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Neighbors

  • Shelby's Fabulous 5: Gary Walls

    Gary Walls is a man with a mission: Nothing too big, just working to raise thousands of dollars to help people change their lives, that’s all.

    Walls is the co-founder and past president of Shelby County Community Charities, an organization that he and some others started in 1996 to raise money for families who have children or young adults in serious need of surgeries they can’t afford.

  • Shelby's Fabulous 5: Mary Marshall

    Mary Marshall spent 40 years coaching youth sports, ever since graduating from high school in the early 1950s.

    A single mother, Marshall, who found herself divorced at an early age, raised 7 children on her own, which in itself is no small accomplishment.

     “And they all went to college,”  she said with well-deserved pride.

    Marshall, who was quite athletic herself, had a passion for sports at an early age, coaching softball, soccer and baseball even before graduating from the Lincoln Institute in Simpsonville in 1952.

  • Shelby's Fabulous 5: Jerry Miller

    History means a lot to Jerry Miller, so much so that he dedicated three years to a project he thought was one of the most worthwhile historic projects he has ever been involved in – the Skirmish near Simpsonville Memorial.

    “It was so neat to be involved in a project related to history, which I absolutely love. It was like a mystery unraveling,” he said of all the research and work that went into completing the memorial.

  • Shelby artist’s oil painting on card for troops

    If you know a member of the service who is serving overseas this holiday season, that person may have received a holiday card through a Red Cross program that included artwork that originated in Shelby County.

    Mary C. Yaeger’s oil painting of a bright red cardinal against a stark winter day was chosen for the cover of a holiday greeting card as part of the American Red Cross American Heroes program.

  • Shelby man left homeless by fire getting help from community

    One year ago today, a fire swept through a home at 312 Henry Clay Street, leaving one brother in the hospital and another homeless.

    John Pearson eventually died from second-degree burns he received over the top portion of his body, and his bother “Booger” Bill Pearson, 69, was left homeless.

    A spark of community fellowship helped raise several thousand dollars for the brothers, but it turns out that won’t be enough.

  • Historical society honors 3

    A crowd of 77 people gathered Thursday night at the Shelby County Historical Society at a reception to honor two members of the society, Thomas Arington and the late Lisa Matthews.

    Past president Bill Matthews, who is editor of the historical society’s quarterly newsletter/magazine and father of Lisa Matthews, said he was very pleased with the turnout.

    “Everything went quite well,” he said.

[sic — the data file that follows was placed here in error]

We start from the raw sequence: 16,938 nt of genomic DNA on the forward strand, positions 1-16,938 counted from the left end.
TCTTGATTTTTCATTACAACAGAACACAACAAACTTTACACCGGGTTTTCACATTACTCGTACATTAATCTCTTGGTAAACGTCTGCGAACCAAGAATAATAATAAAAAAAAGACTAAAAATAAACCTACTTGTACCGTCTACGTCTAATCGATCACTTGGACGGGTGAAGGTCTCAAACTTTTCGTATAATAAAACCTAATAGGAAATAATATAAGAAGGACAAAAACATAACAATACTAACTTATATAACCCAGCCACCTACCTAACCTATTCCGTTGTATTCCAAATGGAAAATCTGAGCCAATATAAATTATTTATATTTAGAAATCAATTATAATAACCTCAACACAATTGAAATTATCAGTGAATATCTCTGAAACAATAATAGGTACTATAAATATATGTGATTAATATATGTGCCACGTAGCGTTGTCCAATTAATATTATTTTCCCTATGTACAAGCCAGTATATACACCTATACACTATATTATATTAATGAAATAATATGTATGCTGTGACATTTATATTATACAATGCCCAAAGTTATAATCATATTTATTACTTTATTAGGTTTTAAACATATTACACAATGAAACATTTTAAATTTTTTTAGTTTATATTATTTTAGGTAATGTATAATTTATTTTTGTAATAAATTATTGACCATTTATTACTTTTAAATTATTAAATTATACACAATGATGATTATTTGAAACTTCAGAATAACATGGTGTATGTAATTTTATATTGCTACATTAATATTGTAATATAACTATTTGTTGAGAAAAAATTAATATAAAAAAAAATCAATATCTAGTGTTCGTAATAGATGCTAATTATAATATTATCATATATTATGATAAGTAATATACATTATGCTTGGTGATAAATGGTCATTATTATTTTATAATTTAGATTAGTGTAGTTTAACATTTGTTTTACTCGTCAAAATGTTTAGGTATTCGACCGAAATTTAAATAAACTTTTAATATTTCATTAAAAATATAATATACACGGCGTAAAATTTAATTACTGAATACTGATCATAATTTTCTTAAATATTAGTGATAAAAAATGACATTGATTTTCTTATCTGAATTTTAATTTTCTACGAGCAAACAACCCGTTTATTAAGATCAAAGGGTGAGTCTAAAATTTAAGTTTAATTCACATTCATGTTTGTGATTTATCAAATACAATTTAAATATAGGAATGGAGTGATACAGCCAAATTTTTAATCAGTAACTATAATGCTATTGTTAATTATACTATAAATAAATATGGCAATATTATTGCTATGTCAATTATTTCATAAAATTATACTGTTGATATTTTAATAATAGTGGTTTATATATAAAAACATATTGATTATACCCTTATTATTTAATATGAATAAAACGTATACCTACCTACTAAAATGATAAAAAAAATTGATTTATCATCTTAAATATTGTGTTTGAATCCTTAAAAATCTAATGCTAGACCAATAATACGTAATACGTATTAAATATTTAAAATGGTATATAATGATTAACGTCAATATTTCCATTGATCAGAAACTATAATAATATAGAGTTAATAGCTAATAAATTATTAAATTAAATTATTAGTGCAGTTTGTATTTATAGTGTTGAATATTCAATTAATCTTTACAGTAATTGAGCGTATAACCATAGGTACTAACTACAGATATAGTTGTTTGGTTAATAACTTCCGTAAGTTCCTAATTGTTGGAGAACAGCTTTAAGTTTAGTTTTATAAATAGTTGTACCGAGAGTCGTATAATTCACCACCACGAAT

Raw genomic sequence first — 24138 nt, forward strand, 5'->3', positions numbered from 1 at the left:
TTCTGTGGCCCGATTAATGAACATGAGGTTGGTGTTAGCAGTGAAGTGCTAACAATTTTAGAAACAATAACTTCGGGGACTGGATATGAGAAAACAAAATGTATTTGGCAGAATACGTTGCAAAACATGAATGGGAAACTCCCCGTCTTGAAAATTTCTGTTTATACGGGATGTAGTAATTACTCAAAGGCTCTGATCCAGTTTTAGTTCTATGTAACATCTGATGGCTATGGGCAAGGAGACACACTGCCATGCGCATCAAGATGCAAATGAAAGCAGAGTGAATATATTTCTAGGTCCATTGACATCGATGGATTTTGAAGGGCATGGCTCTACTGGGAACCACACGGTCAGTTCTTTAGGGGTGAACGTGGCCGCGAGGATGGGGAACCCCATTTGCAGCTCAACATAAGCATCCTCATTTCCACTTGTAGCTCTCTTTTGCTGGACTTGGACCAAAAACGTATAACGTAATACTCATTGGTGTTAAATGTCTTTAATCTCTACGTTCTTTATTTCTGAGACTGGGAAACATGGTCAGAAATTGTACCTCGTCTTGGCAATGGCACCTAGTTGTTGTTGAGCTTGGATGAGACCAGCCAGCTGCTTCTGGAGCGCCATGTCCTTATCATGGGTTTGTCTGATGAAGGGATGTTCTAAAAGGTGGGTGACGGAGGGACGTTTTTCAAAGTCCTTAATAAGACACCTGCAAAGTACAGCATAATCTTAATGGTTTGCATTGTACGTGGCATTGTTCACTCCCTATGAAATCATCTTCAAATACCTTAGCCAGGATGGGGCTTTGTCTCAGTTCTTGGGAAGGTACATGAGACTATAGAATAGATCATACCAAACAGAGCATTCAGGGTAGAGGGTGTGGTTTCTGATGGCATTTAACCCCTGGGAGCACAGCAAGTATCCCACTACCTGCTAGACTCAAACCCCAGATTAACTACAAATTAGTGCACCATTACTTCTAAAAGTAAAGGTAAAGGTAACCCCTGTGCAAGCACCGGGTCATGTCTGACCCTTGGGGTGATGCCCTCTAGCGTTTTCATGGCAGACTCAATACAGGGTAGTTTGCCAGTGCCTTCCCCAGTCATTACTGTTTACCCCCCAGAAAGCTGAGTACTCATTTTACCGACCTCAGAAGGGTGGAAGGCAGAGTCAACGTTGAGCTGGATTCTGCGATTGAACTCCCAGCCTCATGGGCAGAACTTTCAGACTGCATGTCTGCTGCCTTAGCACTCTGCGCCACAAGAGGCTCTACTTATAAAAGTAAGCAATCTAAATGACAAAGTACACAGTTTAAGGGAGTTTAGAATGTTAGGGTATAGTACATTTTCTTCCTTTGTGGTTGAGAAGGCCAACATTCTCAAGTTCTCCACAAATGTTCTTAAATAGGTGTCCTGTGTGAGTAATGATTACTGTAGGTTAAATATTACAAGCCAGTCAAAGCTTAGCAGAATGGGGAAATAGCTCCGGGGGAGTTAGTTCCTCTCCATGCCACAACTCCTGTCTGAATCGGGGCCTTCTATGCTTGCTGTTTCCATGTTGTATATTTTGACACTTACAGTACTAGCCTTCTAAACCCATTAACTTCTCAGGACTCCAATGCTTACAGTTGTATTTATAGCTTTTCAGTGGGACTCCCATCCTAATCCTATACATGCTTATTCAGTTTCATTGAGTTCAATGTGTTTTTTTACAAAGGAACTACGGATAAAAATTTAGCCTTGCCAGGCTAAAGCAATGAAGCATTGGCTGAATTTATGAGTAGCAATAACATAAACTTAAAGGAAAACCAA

• Cooks share holiday recipes

    Oh, the holidays, decking the tables and countertops and computer desks and, yes, even the bedside table, with platters and trays and candy dishes with yummy treats.

    Everyone has a favorite holiday dish, and many of you probably bring some of your best efforts and gifts to work to share with coworkers.

    Like Patricia Ann McKinney, for example, a clerk at the Shelby County Sheriff’s office, who made Haystacks  and almond bark cookies.

    “These recipes have been around for a long time,” she says.

  • Holiday Recipes

    Jeanne Kemper’s Jam Cake

    5 eggs, lightly beaten

    2 cups sugar

    3 cups flour

    1 cup butter

    1 cup buttermilk

    1 teaspoon soda

    ¼ teaspoon salt

    2 teaspoons cinnamon

    ½ teaspoon cloves

    ¼ teaspoon allspice

    ¼ teaspoon nutmeg

    1 cup raisins

    1 cup chopped pecans

    1 ½ cup seedless raspberry jam

     

  • Shelby man had a story he had to share

    Marshall Phillips had a story he wanted to tell, one from the earth in Shelby County to the villages of East Africa and back, so he did what most people only think of doing: He sat down and wrote a book.

    Phillips has published He Leadeth Me, which he calls an autobiography that’s about half about his life as a farm boy from Chestnut Grove and the rest about the years he served as a minister and with the Southern Baptist Church’s Foreign Mission Board in Kenya and Tanganyika.

  • Herbert S. Kays: 1937-2011

    Dr. Herbert S. Kays was a man who wore many hats in his day, but even more than for his time spent as an educator, dentist, or star high school athlete, many will remember him for was his kind-natured spirit.

    Charles Clifton was a Shelbyville native who knew Herbie Kays well.

    “Of all his accomplishments, he was a good man and a good friend. I can’t pay him any higher complement,” he said.

    Kays passed away Oct. 27 at the age of 73.